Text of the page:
The ever-increasing mobility of women inevitably demanded more practical clothing. Thus, the clothing reform movements that began in 1881 with the Rational Dress Society in England and from 1887 in France gradually became institutionalised as an expression of a far-reaching profound social change, namely that of equality between men and women. However, the most famous impulse of the reform dress movement came not from the country of the declaration of human rights, but from the German-speaking world and was initiated by Peter Behrens (1868–1940), Anna Muthesius (1870–1961), Henry (1863–1957) and Maria van de Velde (1867–1943), the Wiener Werkstätten, as well as Emilie Flöge (1874–1952) and Gustav Klimt (1862–1918). This artists’ movement is considered as one of the most important and most comprehensive contributions to fashion history. From today’s perspective, Henry van de Velde’s visionary and commendable claim, however, also leaves mixed feelings in light of his chauvinistic, patronising overtones: ‘I think I can rightly say that the efforts we have made have also forced the big Parisian houses to follow the principle of ‘reasonable dress’...if reason sets a limit to the arbitrariness of Parisian fashion houses, we hope that they will learn more from us, but especially that the essential beauty of a fabric consists of the play and life of its drapery. On this basis, one must create cuts of clothes which produce these folds and give these fabrics this life that no ‘French’ cut has offered for a long time’.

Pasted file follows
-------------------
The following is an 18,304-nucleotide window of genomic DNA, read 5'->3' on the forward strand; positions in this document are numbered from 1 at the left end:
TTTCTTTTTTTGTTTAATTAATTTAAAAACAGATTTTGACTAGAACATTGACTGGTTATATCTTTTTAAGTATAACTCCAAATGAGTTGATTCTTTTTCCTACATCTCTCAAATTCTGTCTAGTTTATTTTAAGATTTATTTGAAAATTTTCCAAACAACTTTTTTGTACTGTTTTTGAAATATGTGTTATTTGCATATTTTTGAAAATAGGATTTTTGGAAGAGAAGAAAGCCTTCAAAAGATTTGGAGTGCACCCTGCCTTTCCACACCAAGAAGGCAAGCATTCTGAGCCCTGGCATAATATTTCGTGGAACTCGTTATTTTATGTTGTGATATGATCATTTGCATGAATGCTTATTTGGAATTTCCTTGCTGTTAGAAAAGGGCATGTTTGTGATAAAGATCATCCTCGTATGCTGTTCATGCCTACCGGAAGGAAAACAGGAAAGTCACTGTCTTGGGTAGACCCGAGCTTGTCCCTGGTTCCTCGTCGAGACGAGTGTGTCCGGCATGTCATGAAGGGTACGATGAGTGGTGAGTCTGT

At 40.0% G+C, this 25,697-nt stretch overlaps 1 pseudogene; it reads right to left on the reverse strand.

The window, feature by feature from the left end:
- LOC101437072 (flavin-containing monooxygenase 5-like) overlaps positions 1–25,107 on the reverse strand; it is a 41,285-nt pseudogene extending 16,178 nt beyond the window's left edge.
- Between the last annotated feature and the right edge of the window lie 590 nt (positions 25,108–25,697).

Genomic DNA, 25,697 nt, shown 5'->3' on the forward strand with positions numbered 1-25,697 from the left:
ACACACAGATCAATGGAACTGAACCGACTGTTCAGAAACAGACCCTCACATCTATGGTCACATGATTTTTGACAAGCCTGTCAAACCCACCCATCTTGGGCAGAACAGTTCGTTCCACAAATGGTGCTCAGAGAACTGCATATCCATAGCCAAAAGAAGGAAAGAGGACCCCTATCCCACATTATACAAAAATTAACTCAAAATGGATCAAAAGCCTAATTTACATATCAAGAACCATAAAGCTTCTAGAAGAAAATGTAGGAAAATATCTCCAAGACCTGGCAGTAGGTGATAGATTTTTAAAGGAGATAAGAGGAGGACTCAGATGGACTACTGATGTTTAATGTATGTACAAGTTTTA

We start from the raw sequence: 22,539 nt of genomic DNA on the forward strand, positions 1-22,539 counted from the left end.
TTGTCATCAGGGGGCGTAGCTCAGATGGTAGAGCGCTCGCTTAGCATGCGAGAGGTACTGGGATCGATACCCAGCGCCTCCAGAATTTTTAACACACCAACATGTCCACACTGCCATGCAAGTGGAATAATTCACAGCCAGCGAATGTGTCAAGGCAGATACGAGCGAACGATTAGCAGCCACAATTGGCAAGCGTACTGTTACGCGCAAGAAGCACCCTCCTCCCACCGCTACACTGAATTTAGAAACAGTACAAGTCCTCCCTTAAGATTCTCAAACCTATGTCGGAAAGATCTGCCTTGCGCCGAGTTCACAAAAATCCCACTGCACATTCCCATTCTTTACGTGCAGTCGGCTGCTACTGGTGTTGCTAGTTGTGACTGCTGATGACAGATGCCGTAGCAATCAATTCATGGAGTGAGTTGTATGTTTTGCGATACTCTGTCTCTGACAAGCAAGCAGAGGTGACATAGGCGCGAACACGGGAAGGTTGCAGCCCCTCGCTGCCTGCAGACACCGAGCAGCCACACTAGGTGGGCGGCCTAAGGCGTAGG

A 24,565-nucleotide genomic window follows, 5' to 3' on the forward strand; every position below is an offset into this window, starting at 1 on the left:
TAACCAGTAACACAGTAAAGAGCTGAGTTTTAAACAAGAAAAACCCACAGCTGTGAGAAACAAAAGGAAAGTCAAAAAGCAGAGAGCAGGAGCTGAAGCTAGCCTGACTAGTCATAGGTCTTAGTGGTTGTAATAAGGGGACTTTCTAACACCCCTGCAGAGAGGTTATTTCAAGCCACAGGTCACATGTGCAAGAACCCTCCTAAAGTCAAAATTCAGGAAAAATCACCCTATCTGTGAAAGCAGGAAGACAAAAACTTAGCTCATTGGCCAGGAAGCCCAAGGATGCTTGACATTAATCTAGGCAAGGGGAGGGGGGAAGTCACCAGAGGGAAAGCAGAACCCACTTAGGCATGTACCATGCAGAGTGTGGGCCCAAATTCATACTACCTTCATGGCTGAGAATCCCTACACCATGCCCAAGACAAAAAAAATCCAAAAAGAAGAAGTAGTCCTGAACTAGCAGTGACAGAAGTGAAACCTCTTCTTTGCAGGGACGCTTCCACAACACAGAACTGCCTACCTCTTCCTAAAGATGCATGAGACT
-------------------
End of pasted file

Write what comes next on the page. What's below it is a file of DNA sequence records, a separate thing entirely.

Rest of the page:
Just as unflattering in terms of women's independent thinking and willingness to make decisions, the economist and sociologist Thorstein Veblen (1857–1929) was also influential in his time, seeing money as the main form of expression in fashion. In so doing, he ignored the fact that the new fashion industry was beginning to focus its attention mainly on the female middle class, which had risen through industrialisation, and had been neglected thus far: ‘The assumption is that the more society, especially the affluent classes, develop...the faster fashion changes and the more grotesque and unbearable forms it takes on’. This polarising statement places much more emphasis on social differences than on the equally promising potential for equality, as also expressed in a problematic way in a work such as An den Hallen in Paris (At "Les Halls" in Paris, 1903, no. 5). At a time when the choice of clothes became increasingly personal, motivated independently of rank and education, this painting shows, in the tradition of Gustave Courbet’s (1819–1877) study of poor people in A Burial at Ornans, also called A Painting of Human Figures, the History of a Burial at Ornans (1849/50, Musée d’Orsay, Paris, no. 9), that dismantling old social barriers simultaneously created new ones, including those of money. And so, the new amenities of the exhilarating nightlife of the Belle Époque – in contrast to the new wholesale department stores – were reserved for the affluent. Although this charge against the elite is undoubtedly valid, an interesting observation emerges thanks to the images that highlight the nightlife: In the intoxicating and aphrodisiacal atmosphere combining dance, music and alcohol, norms of behaviour, as well as clothes, are stripped off in centrifugal movements, as in Giovanni Boldini’s (1842–1931) Le public de l’Opéra Garnier (1886) or Suzanne Perrottet’s (1889–1983) naked dancers on Monte Verità and at Lake Maggiore (1914).